On the topic, it would be crazy if this was upheld in an Australian Court. We would have 20 unnecessary by-elections before the next federal election, let alone the state.

  7. Here in the United Kingdom, there were (during the last Parliament) several MP councillors and in Wales Peter Black (Lib Dem AM for Wales South West) has been a councillor in Swansea for over a decade with no one objecting to the idea at all.

  8. I believe we currently have at least 4 state MPs in NSW who are also currently serving as councillors. The fact that local government is established under state and territory legislation, and not constitutionally recognised, would seem to make such a court challenge very difficult to uphold. Having said that, I am fully in favour of constitutional recognition of local government, and if that were to happen one day, it may well change this.

  9. We are talking here about section 44 of the constitution, which does not apply to state MPs. There are already differences between eligibility for state Parliament and federal Parliament due to Section 44.

    At the moment we have no sitting councillors in federal Parliament, and haven’t had any for about 15 years, that is why this point is untested.

    George Williams has given the High Court case a chance of succeeding, I think it is a genuine point of uncertainty.

    I don’t really get how local government not being recognised in the constitution would make a difference.

  10. Not sure if this is still current, but may be of interest:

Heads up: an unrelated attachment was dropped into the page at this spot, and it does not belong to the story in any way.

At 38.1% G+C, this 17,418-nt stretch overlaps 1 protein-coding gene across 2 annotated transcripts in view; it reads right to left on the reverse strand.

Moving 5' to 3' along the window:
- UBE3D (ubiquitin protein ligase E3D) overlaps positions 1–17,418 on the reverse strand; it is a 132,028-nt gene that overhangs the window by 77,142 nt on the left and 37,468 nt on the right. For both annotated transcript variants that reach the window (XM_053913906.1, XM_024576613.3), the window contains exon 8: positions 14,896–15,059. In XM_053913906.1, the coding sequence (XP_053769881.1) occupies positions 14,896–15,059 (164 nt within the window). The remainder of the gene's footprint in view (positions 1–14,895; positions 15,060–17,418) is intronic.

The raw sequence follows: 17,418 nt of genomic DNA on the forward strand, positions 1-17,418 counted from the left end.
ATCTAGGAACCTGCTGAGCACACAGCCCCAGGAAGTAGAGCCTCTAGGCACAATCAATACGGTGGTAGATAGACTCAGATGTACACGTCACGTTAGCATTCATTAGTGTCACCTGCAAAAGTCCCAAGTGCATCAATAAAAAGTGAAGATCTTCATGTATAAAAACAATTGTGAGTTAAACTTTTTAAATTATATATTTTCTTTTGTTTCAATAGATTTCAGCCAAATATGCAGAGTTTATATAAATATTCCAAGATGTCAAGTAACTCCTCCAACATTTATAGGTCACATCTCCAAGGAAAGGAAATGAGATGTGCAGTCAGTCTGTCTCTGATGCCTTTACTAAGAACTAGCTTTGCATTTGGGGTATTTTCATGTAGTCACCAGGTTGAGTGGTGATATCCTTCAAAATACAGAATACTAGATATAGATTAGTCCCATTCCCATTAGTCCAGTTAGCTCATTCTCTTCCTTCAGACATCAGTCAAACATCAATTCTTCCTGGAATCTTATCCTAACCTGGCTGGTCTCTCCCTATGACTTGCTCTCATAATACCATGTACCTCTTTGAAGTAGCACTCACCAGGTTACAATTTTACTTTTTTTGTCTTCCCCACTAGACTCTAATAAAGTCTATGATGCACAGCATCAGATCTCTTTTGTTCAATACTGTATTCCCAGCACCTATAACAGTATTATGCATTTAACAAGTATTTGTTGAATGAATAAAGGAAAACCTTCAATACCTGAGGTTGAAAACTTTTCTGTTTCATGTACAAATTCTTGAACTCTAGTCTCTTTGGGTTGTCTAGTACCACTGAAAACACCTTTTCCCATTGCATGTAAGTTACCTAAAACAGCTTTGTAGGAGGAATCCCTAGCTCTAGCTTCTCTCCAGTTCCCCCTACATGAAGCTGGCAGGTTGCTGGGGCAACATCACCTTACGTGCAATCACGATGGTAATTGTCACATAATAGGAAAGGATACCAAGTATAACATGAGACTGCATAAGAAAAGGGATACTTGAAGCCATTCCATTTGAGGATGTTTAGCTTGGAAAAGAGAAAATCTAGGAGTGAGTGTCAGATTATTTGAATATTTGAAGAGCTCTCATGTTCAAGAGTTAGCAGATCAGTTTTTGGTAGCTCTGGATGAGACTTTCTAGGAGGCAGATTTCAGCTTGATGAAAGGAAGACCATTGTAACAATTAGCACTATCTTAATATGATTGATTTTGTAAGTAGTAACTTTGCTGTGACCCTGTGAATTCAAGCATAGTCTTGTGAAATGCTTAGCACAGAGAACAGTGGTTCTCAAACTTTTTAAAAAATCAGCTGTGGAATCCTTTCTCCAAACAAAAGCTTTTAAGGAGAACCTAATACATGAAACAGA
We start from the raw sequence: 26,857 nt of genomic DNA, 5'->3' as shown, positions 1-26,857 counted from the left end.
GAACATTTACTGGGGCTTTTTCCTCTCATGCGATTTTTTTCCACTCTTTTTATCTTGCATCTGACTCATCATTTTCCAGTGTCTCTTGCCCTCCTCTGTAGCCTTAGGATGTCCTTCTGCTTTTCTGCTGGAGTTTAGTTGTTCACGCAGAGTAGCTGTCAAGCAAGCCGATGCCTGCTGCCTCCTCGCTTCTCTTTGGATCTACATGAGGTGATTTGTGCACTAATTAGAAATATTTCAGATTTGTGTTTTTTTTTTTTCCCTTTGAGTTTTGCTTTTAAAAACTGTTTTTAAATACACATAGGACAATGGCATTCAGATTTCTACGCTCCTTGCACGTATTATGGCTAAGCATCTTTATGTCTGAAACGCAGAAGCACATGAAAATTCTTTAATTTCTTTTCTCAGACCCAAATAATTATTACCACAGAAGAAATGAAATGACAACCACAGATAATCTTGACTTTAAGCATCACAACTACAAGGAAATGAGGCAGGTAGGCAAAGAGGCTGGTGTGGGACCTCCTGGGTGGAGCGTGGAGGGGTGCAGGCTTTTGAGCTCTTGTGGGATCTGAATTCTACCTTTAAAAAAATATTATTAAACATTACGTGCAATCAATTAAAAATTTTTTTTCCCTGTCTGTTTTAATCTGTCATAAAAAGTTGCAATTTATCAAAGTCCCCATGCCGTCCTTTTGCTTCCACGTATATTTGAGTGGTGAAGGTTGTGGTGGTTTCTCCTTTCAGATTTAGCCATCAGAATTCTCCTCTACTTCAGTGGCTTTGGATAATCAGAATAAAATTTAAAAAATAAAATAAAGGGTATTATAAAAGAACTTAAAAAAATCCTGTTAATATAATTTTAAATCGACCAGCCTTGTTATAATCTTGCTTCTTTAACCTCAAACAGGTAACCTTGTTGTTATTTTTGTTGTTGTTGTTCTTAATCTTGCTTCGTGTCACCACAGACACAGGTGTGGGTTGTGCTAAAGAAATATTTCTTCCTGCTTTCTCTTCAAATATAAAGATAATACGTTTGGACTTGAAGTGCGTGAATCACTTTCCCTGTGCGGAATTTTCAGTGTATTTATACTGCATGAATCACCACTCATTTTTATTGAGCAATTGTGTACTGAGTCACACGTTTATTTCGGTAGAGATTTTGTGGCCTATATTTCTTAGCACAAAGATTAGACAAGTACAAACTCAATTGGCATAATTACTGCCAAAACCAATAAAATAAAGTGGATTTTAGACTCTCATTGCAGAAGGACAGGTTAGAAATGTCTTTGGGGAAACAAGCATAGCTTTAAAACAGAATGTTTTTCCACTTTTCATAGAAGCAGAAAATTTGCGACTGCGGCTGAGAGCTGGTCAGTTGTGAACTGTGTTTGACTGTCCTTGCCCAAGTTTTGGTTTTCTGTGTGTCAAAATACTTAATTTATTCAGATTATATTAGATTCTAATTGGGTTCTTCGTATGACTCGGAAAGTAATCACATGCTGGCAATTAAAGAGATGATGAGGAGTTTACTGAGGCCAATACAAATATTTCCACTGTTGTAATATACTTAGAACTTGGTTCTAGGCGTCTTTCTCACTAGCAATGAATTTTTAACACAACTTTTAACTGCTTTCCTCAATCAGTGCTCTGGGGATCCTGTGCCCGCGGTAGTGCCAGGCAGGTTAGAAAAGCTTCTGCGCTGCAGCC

Williams gives it a 1 in 4 chance of succeeding.

    Yes, I was not suggesting that the situation at state level is the same, just providing the further context for Harry that we do have situations in Australia where people simultaneously hold office at more than one level of government.

  11. The guru on MP disqualifications is Professor Carney, at Bond Uni.

    The key issue is whether the essentially independent, elective nature of local office makes it not under the Crown in the sense of answerable to an executive government.

    Ps. The 2004 issue involved Qld Labor law that tried to limit (conservative) Qld councillors ability to stand for parliament. The Courts struck down that part of the law applying to Federal elections, effectively saying the State government couldn’t restrict Federal candidature.

  12. At the end of the day all the armchair experts in the world won’t make this decision – No offence intended to the correspondents above 🙂
    I think though that this should weigh heavily in the deliberations of the independents. Their consistent stated aim is for stable government and they have mentioned the instability that could be caused by a by-election if there was only a majority of one. It would appear that there will be at least one ( Boothby) and possibly 2 or 3 more challenges, all in seats which were fairly close but won by the Coalition. Given they were concerned about one by election I would imagine they’d be pretty worried by the thought of 4 or more. While in previous cases the elected member still won, I’m not convinced this would be the case this time.

  13. As I understand it, Jane Prentice the member elect for Ryan has not resigned from the Brisbane City Council.

  14. Kath,

    By the same token you could argue that Labor is deliberately making a big fuss over this in the hope of talking up “instability” if the Indies back the Coalition.

    I’m sure once the Indies make their decision (esp if they back Labor), these “challenges” will be magically dropped and forgotten about